‘This is deplorable': Australians furious as rapid tests run out, stalling work, family plans

  ‘This is deplorable': Australians furious as rapid tests run out, stalling work, family plans Readers from Brisbane to the south of Victoria have expressed frustration at being unable to get their hands on rapid antigen testing kits.Today The Age and The Sydney Morning Herald asked readers of the national news blog for their experiences seeking out rapid tests and at testing lines and responses flooded in from Brisbane to Sydney and right down to Phillip Island in Victoria's south.

"There are no RAT tests anywhere and some families can't afford them in the first place. The system is beyond a joke," Bendigo resident Wendy Street said.

On Tuesday, the Victorian government said it had bought 34 million rapid antigen tests that would soon be made available to the public.

Its health department said only people with COVID-19 symptoms, those who had tested positive on a rapid antigen test, and those who were required to use the tests but could not access one should be tested at a COVID-19 screening clinic.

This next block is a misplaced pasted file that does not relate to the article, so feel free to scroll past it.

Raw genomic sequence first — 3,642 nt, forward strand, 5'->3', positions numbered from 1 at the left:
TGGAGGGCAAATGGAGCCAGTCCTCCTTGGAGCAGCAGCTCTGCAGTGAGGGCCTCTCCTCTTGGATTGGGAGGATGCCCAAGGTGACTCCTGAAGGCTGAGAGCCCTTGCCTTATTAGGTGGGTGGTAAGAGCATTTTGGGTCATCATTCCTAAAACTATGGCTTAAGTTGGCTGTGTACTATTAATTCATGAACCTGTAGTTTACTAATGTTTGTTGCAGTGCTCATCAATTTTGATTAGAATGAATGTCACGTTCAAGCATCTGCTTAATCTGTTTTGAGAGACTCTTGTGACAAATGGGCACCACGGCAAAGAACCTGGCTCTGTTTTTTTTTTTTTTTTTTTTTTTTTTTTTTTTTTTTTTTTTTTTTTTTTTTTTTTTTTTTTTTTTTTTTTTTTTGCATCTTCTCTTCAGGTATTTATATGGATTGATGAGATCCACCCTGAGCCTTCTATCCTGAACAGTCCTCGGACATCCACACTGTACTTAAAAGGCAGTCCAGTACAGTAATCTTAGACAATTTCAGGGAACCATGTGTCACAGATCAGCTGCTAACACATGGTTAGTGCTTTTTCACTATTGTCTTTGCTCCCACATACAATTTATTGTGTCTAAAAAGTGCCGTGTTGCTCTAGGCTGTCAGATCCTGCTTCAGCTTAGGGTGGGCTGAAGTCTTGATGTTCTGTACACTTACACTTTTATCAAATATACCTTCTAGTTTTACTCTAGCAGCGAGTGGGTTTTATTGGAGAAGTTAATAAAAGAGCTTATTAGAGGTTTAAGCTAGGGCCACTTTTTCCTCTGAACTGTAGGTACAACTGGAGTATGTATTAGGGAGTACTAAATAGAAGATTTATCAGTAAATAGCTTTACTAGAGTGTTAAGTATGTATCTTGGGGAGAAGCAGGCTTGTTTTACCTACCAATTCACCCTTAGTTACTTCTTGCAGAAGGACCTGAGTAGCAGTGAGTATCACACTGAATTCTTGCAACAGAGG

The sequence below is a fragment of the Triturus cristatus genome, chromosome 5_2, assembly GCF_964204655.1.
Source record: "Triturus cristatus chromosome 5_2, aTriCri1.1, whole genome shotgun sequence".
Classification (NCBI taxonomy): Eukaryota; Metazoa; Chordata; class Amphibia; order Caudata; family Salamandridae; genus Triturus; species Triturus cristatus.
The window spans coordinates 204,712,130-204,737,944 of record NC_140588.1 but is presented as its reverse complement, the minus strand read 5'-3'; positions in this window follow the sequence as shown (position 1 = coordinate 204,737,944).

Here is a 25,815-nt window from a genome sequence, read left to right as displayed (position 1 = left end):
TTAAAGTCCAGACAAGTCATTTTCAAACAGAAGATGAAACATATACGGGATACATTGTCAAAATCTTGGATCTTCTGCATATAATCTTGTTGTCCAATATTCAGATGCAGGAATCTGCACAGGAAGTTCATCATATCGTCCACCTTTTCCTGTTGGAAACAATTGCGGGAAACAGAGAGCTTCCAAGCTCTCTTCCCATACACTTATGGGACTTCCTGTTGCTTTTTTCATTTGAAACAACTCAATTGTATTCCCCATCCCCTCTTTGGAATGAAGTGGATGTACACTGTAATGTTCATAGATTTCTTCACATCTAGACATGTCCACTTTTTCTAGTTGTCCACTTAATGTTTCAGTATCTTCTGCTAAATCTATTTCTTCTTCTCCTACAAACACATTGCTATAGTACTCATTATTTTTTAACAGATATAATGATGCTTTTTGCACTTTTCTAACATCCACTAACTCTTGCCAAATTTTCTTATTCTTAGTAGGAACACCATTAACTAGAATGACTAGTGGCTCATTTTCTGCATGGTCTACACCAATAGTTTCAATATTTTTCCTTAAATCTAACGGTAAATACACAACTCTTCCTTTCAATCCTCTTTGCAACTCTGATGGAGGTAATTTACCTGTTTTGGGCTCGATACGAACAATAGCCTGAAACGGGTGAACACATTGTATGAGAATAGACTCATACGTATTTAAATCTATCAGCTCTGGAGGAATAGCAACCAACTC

The department said Victorians should opt for rapid antigen tests, and if they are currently unavailable continue to monitor for symptoms and stay COVID safe.

Digital solution finding RATs

Melbourne's Matthew Hayward launched the website Find A RAT this week where people can report whether rapid antigen tests are available from locations near them.

Mr Hayward told the ABC that between Monday afternoon and Tuesday morning there had been 500,000 hits to the website, mainly from Melbourne but some interstate.

Queensland records 5,699 new COVID-19 cases as closed clinics lead to long queues for tests

  Queensland records 5,699 new COVID-19 cases as closed clinics lead to long queues for tests Queensland records 5,699 new cases of COVID-19 as thousands of people wait hours in line at testing clinics across the state.There are 11 people in ICU in hospital and two of those are on a ventilator.

He said 41,000 people accessed the website between 10am and 10:30am Tuesday.